He sat looking up at her, too bewildered, too much alarmed to find words for reply. He really thought that she had gone suddenly mad—and yet all that she said was frightfully reasonable. In his heart he knew that she was uttering the truth. Their marriage was now impossible—a bridal veil over that face was horrifying to think upon.

She went on: "Now run away—I'm going to cry in a moment and I don't want you to see me do it. Please go!"

He rose stiffly, and when he spoke his voice was quivering with anxiety. "I am going to send Julia to you instantly."

"No, you're not. I won't see her if you do. She can't help me—nobody can, but you—and I won't let you even see me any more. I'm going home to Chester to-morrow; so kiss me good-bye—and go."

He kissed her and went blindly out, their engagement ring tightly clinched in his hand. It seemed as if a wide, cold, gray cloud had (for the first time) entirely covered his sunny, youthful world.



After Alice Heath's carriage had driven away, Haney returned to his chair, and with eyes fixed upon the distant peaks gave himself up to a review of all that the sick woman had said, and entered also upon a forecast of the game.

He was not entirely unprepared for her revelation. He was, indeed, too wise not to know that Bertha must sometime surely find in another and younger man her heart's hunger, but his wish had set that dark day far away in the future. Moreover, he had relied on her promise to confide in him, and it hurt him to think that she had not fulfilled her pledge; yet even in this he sought excuses for her.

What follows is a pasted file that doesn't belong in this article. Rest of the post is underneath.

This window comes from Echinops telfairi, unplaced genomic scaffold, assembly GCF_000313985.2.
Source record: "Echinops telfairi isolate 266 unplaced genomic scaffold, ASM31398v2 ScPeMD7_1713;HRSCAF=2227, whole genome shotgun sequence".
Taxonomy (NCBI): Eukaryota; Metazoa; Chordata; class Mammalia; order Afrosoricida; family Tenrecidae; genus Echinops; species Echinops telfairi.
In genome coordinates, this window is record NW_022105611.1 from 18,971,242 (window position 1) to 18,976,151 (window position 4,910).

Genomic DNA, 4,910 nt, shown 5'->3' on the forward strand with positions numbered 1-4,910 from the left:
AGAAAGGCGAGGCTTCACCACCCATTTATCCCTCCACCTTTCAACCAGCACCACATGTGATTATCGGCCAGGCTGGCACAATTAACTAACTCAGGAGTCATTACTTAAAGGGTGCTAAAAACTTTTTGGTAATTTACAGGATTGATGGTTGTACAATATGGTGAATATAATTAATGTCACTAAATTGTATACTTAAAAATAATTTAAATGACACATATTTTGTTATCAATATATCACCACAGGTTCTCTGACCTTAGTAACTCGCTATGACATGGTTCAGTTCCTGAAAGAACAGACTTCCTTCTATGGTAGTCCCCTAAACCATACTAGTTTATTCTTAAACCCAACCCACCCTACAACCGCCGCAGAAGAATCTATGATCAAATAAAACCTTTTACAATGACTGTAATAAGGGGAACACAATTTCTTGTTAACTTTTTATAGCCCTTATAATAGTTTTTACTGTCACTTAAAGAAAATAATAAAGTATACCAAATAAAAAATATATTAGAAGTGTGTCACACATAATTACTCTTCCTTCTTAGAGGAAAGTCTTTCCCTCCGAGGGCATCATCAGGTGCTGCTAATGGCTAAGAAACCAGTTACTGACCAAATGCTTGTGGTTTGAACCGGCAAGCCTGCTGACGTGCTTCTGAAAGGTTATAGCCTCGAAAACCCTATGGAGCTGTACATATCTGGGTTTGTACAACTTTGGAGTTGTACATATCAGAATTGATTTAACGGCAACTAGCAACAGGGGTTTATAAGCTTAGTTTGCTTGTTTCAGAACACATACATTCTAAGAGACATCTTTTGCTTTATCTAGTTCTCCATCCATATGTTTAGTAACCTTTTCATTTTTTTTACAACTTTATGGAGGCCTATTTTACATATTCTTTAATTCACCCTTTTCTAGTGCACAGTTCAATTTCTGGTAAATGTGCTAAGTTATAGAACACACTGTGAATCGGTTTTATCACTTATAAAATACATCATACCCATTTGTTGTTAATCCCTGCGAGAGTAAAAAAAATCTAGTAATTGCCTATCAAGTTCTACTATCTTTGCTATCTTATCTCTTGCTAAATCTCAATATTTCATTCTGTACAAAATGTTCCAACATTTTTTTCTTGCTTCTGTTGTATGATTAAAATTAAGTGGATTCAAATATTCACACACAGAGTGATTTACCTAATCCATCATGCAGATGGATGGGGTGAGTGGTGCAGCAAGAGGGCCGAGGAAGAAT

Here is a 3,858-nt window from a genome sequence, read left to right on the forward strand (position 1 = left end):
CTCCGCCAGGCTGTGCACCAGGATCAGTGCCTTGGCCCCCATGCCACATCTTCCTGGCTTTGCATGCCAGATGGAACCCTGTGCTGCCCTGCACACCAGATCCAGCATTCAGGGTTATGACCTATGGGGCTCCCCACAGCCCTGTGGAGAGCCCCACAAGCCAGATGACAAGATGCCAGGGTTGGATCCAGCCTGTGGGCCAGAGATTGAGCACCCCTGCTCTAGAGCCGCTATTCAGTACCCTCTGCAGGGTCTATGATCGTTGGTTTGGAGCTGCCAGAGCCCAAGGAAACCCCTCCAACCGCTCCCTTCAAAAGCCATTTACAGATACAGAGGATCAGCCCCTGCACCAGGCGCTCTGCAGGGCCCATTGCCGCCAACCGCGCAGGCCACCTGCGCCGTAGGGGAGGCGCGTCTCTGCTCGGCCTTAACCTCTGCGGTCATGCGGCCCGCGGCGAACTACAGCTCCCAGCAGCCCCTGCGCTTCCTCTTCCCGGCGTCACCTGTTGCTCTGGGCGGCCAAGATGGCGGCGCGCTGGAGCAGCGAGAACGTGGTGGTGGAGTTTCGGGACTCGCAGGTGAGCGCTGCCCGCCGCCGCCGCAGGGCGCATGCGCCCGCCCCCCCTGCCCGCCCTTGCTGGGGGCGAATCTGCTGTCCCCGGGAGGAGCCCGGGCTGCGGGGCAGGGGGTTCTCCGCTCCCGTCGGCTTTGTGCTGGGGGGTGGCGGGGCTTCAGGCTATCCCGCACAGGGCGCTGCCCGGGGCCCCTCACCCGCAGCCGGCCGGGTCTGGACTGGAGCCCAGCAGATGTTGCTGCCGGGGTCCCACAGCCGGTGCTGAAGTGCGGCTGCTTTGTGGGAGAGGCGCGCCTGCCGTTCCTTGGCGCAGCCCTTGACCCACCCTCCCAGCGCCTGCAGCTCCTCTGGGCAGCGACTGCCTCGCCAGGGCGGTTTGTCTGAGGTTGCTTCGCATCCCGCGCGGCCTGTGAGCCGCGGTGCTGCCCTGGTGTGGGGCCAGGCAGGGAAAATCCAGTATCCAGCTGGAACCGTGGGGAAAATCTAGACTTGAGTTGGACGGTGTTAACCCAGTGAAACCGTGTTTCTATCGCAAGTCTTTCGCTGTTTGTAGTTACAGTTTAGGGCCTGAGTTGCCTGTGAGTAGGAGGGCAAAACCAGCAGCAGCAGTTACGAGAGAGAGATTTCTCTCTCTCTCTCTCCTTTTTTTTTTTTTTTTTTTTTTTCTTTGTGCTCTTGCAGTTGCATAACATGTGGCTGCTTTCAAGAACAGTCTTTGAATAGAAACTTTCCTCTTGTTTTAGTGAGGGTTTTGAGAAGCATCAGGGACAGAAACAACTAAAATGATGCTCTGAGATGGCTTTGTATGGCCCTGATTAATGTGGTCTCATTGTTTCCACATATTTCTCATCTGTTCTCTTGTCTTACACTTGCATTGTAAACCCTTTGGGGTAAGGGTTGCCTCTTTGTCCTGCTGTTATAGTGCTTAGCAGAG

"She may love him without knowing it. Anyhow, he's a fine young lad, far better for her than an old shoulder-shot cayuse like meself." His sense of unworthiness became the solvent of other and sweeter emotions. His wealth no longer seemed capable of bridging the deep chasm widening between them.

This day had shown a black sky to him, even before Alice Heath's disturbing call, for Bertha had been darkly brooding at breakfast, and silent at lunch, and immediately after rising from the table had gone away alone, without a word of explanation to any member of her household. She had not even taken her dogs with her, and her face was set and almost sullen as she passed out of the door and down the walk. All this was so unlike her that Mart was greatly troubled. It gave weight and significance to every word of Alice Heath's warning.

Bertha was gone till nearly six o'clock, and her mood seemed no whit lightened as she entered the gate and came slowly up the walk. To Mart's humbly spoken query, "What troubles ye, darlin'?" she made no reply, but went at once to her room.